Starring: Taylor Kitsch, Lynn Collins, Willem Dafoe
Genre: Sci-Fi, Fantasy, Action
Colour, 132 Minutes
Verdict: Although not as horrible as I expected, John Carter tries hard to be a fun-filled action fantasy film, and fails in the end while replicating many other films in the past. There are some nice jokes, but the wooden characterisation and messy pacing ruin the film as a whole.
Plot: John Carter, a man from Virginia in the late 1800’s discovers a lush planet inhabited by 12-foot tall barbarians. Finding himself a prisoner of these creatures, he escapes, only to encounter a princess who is in desperate need of a saviour.
The first problem the film has is its plot. When I saw the trailer, I assumed John Carter was going to be a character that ends up transported to a new world by some unknown source. Well, it is this, but more for no reason. First, we begin in a western-like setting in Virginia, were Carter stumbles across a medallion that transports him to the new world. However, things get complex as the film struggles to explain itself stating that it is a clone of him. To make things worse, 80% of the film is actually being told through a diary entry.
The problem is we see the diary
being read by a character, which we give no attention, and dive right into the
story. Are there voice-overs or scenes swapping to remind you it is from a
diary? No. It fatally stumbles to tell the story, and the ending is
unforgivably stupid. From the moment the film begins, unrecognisable names of
characters and locations are thrown in that instantly become frustrating. Why the hell Barsoom?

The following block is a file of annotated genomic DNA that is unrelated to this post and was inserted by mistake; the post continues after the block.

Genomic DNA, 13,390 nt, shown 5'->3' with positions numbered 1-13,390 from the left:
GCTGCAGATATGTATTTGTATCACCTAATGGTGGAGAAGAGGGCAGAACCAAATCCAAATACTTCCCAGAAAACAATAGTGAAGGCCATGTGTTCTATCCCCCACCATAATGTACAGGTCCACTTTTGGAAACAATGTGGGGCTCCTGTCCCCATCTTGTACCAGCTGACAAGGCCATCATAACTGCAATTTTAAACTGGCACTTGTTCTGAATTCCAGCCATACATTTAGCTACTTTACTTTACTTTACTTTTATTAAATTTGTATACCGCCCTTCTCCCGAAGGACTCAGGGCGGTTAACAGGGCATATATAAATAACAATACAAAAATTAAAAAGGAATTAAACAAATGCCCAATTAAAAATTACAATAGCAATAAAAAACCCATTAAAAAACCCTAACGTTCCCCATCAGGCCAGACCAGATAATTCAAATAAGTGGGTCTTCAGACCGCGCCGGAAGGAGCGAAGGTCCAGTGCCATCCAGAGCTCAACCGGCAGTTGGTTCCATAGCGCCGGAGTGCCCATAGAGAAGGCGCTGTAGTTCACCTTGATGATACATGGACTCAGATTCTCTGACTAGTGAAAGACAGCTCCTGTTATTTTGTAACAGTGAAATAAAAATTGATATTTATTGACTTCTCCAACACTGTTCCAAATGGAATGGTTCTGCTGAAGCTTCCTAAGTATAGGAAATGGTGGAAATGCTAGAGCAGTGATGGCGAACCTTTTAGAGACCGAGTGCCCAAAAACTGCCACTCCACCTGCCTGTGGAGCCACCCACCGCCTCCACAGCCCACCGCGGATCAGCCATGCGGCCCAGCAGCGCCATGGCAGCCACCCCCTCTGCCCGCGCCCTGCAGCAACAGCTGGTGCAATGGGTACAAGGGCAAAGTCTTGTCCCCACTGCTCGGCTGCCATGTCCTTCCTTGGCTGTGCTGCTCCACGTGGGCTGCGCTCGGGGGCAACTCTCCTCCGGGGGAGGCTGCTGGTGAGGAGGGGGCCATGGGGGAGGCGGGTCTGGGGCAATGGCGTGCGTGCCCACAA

|"Look man, I didn't ask to be here"|
The next problem with the film is its pacing. It is difficult to explain, but it slows down, speeds up, jumps from time to time and just gets lost in itself too much that really brings it down. To sum up the film’s direction it is just plain messy. I am disappointed as I thought the film might have had some hope due to being directed by animation director Andrew Stanton, who had previously directed Wall-E, co-wrote Finding Nemo and co-directed A Bugs Life. It seems this jump from animation to live-action (well, half live-action) did not work out for him.
Furthermore, the film tries to create an expansive world for us to engage with and to be thrilled by. Why does it fail? The film tries to cram lots of information and show the various different cultures within the planet of Mars, but it is simply too much for a short time. Why does it work with other fantasy films? Put it this way; what do Harry Potter, Star Wars and The Lord of the Rings have in common? They have more than one film to explain the worlds within the stories. They all took their time. Now, I do not mean this as a huge criticism but the film just failed to create an engaging universe of its own and did not take it’s time to develop it’s plot and characters.
|"Why are we so stoic and emotionless?"|
The film in the end, has been critically unsuccessful and a blunder in the commercial world. One reason for this would be the film’s lack of star quality. This is fine, but it is quite clear when making a film on a large scaled budget, it is vital to include recognised stars in order to grab attention. Overall, the film is not horrendously bad that it is offensive, but it does nothing special or fresh and lacks entertainment value, making it a sandy and forgettable movie to skip.
Age Certificate: 12a
John Carter will be out on DVD and Blu-Ray on July 2nd, so if you want to buy it and destroy it.